Chandu the Magician
Chandu the Magician, one of the longest running juvenile adventure serials on radio, was heard on several different networks and aired in two distinctly different series, one in the 1930s and a revival 12 years later in the 1940s and 1950s. They can be heard now on the internet in MP3 format.
Launched October 10, 1932 on KHJ in Los Angeles, the series was soon heard through the West Coast when broadcast on the Don Lee Network, expanding in the mid-1930s to the Midwest on Mutual. The series was sponsored by White King Soap in the West and by Beech Nut Gum in the East.
Gayne Whitman had the lead role of American-born Frank Chandler, who had learned occult secrets from a yogi in India. Known as Chandu, he possessed several supernatural skills, including astral projection, teleportation and the ability to create illusions. Chandu's goal was to "go forth with his youth and strength to conquer the evil that threatens mankind." His sister, Dorothy Regent, was portrayed by Margaret MacDonald. Cyril Armbrister directed the scripts by Vera Oldham which took Chandu to far-flung locales, both mythical and real. Romantic interludes for Chandu were introduced with Egyptian Princess Nadji. Music was first furnished by Felix Mills and then Raymond Paige.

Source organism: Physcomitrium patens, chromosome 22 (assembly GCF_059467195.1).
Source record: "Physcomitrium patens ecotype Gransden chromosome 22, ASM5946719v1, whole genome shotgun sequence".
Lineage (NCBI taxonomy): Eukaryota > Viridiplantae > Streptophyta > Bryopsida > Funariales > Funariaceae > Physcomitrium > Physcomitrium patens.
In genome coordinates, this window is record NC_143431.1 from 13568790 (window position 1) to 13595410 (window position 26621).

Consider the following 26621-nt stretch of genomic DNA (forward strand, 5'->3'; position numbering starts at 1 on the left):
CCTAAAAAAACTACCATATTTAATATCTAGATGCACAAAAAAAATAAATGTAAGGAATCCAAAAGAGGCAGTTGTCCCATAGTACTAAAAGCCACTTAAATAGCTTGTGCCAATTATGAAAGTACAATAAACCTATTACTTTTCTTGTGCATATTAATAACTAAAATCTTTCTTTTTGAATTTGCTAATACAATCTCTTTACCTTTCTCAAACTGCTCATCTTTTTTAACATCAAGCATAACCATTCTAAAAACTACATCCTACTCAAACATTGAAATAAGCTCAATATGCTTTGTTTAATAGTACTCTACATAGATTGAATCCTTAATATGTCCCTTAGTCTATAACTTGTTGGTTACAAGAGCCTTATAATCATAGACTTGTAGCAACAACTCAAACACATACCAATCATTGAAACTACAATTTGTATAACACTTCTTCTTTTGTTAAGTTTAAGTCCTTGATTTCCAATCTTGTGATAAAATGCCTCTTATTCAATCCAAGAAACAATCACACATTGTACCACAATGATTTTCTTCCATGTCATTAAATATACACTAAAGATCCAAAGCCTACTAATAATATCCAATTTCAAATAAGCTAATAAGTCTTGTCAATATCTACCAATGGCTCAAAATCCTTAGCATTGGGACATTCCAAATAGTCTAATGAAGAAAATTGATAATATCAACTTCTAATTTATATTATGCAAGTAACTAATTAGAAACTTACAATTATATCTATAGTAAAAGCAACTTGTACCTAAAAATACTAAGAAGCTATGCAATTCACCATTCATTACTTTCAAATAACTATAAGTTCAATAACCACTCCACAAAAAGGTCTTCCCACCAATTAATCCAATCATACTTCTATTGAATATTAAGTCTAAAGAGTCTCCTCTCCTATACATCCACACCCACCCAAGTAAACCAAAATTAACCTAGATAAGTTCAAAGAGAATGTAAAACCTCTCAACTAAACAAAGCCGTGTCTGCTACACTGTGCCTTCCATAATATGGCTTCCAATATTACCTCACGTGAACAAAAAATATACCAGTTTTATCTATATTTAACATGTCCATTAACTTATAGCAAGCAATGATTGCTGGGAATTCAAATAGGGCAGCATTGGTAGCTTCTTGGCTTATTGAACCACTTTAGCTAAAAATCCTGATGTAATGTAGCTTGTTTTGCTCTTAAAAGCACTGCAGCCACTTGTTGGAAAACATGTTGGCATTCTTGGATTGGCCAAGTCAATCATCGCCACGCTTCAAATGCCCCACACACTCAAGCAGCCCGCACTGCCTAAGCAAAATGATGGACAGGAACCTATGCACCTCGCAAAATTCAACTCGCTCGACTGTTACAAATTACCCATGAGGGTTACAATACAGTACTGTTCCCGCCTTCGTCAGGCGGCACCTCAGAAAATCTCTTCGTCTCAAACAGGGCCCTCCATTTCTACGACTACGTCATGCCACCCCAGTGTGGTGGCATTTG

In 1935, the production moved to WGN Chicago with a new cast, including Howard Hoffman in the title role and Cornelia Osgood as Dorothy. Her children, Bob and Betty, were played by Olan Soule and Audrey McGrath. This series came to an end in 1936.
Twelve years later, the series was revived on Mutual June 28, 1948 as a 15-minute weekday program, starring Tom Collins as Chandu and Luis van Rooten as the villainous Roxor plotting world domination. With Howard Culver as the announcer and music by organist Korla Pandit, this series continued until January 28, 1949. The serial format was dropped February 2, 1949 in favor of 30-minute episodes, each with a self-contained storyline, and this series continued until April 28, 1949.
On October 15, 1949, Chandu the Magician moved to ABC where it was heard Saturdays at 7:30pm until June and then on Wednesdays at 9:30pm. The last broadcast was September 6, 1950.
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